A totally implantable venous access device (TIVAD) consists of two elements – a port chamber, which resembles a thimble, and a catheter, one end of which is connected to the port chamber and the other is located in the vein. It may be considered to be an ever-present artificial vein, one that is not affected by the ‘chemo’. It is located under the skin and is connected to the central vein, near where it enters the right atrium of the heart.
TIVAD enables drug injection and intravenous infusions, but also blood collection for laboratory tests.
Both (joined together) elements of the access device are located underneath the skin and do not require special care once the skin has healed. There is no need for periodic flushing of the access device when it is unused.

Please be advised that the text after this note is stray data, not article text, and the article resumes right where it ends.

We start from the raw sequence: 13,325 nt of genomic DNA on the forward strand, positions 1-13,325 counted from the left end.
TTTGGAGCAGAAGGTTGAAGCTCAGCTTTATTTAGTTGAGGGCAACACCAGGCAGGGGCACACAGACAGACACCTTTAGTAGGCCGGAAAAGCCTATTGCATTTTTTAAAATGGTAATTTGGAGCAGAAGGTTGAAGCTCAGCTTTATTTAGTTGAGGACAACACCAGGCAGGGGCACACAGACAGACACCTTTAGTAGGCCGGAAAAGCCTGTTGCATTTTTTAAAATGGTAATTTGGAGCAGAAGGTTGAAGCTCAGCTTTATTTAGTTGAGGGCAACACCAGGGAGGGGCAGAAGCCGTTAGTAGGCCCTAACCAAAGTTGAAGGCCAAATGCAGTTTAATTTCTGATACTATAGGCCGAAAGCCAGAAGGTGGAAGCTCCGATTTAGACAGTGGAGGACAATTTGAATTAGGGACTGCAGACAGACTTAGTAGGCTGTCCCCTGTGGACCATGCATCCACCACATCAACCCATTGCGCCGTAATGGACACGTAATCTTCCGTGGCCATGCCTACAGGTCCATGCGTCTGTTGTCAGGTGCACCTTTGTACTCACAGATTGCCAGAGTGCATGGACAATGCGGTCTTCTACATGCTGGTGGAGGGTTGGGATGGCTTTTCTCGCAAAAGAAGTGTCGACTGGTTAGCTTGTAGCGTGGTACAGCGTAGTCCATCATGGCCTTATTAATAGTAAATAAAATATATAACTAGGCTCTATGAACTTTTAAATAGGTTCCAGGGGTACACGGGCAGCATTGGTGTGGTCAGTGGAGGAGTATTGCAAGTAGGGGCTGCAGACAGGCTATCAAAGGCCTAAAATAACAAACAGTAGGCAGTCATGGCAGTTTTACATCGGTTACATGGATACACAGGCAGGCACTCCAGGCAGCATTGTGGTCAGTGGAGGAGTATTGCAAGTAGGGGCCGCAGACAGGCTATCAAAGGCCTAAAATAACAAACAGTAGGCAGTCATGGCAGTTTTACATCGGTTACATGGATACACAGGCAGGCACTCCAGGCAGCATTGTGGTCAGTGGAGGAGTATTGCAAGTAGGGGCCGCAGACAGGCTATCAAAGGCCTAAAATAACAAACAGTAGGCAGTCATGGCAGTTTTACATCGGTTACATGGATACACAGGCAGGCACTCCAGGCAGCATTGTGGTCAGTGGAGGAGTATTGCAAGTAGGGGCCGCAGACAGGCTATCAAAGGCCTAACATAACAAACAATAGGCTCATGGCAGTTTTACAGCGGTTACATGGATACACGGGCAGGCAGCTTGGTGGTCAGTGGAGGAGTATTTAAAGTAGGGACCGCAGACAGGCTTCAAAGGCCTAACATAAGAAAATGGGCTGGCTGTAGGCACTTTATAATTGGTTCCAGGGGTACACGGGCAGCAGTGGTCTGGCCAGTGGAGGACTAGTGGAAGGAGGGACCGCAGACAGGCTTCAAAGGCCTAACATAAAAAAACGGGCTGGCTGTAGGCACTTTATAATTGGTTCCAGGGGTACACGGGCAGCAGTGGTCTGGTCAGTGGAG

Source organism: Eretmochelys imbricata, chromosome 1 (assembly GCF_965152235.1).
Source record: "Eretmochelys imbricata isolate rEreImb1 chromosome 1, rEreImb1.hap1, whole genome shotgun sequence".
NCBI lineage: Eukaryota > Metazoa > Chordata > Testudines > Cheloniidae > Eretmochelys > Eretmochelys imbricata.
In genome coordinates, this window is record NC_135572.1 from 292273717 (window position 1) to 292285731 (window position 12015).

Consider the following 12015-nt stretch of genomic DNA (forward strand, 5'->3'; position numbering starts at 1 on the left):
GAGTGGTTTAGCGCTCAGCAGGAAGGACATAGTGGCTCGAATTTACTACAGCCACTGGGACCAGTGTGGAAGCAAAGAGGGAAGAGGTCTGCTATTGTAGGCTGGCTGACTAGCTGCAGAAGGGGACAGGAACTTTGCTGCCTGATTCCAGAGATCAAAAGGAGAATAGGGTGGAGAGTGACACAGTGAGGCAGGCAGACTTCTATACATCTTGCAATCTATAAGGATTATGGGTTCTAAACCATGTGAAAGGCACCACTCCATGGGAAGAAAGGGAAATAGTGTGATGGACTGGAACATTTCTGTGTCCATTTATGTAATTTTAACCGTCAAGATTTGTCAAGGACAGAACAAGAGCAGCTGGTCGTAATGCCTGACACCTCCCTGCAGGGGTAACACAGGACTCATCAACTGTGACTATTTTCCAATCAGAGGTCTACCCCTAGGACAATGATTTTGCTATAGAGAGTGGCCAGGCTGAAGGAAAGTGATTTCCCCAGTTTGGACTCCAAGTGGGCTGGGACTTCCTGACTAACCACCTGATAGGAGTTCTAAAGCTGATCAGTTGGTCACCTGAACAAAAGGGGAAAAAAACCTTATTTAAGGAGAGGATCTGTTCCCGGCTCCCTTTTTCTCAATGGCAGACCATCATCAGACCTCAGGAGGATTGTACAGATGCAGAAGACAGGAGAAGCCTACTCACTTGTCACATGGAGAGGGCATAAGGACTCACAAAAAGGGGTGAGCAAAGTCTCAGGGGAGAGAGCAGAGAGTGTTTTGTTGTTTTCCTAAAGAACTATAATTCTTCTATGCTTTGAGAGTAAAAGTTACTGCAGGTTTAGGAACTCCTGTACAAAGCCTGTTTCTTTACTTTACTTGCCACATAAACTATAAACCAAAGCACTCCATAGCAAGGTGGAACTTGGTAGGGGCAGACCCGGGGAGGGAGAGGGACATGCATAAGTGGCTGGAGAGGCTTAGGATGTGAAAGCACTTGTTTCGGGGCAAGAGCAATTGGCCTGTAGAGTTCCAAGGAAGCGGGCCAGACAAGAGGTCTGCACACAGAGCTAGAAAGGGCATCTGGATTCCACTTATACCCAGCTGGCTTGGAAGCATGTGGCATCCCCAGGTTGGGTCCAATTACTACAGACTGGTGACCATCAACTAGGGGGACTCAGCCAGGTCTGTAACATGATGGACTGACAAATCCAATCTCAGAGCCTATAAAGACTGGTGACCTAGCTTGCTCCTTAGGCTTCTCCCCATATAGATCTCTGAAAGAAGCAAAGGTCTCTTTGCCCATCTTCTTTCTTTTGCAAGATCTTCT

Locating it under the skin allows the patient to lead a normal life. After the port implantation procedure is complete and the skin has healed, the patient can bathe, and there is no problem with changing sterile dressings or with special care, as required by other methods of accessing the central veins.
The venous access device should be easy to find for medical personnel, so there is no problem with searching for the vein and multiple punctures. The end of the catheter is located in a place where the blood flow is hundreds times higher than in the peripheral vein. There is no place in the body where the blood flow is higher. Severe irritants (which destroy the veins of the forearm or hand) are immediately diluted and reach the peripheral veins in concentrations that no longer damage the peripheral vein walls.
Totally implantable venous access devices are only recommended by practitioners, although the National Health Fund should require implantation in patients who are scheduled for the use of solutions that irritate peripheral veins. Peripheral access, known as intravenous cannulation, is not an alternative to TIVADs, and its use for chemotherapy, which many last 3 months, should be treated as a medical error.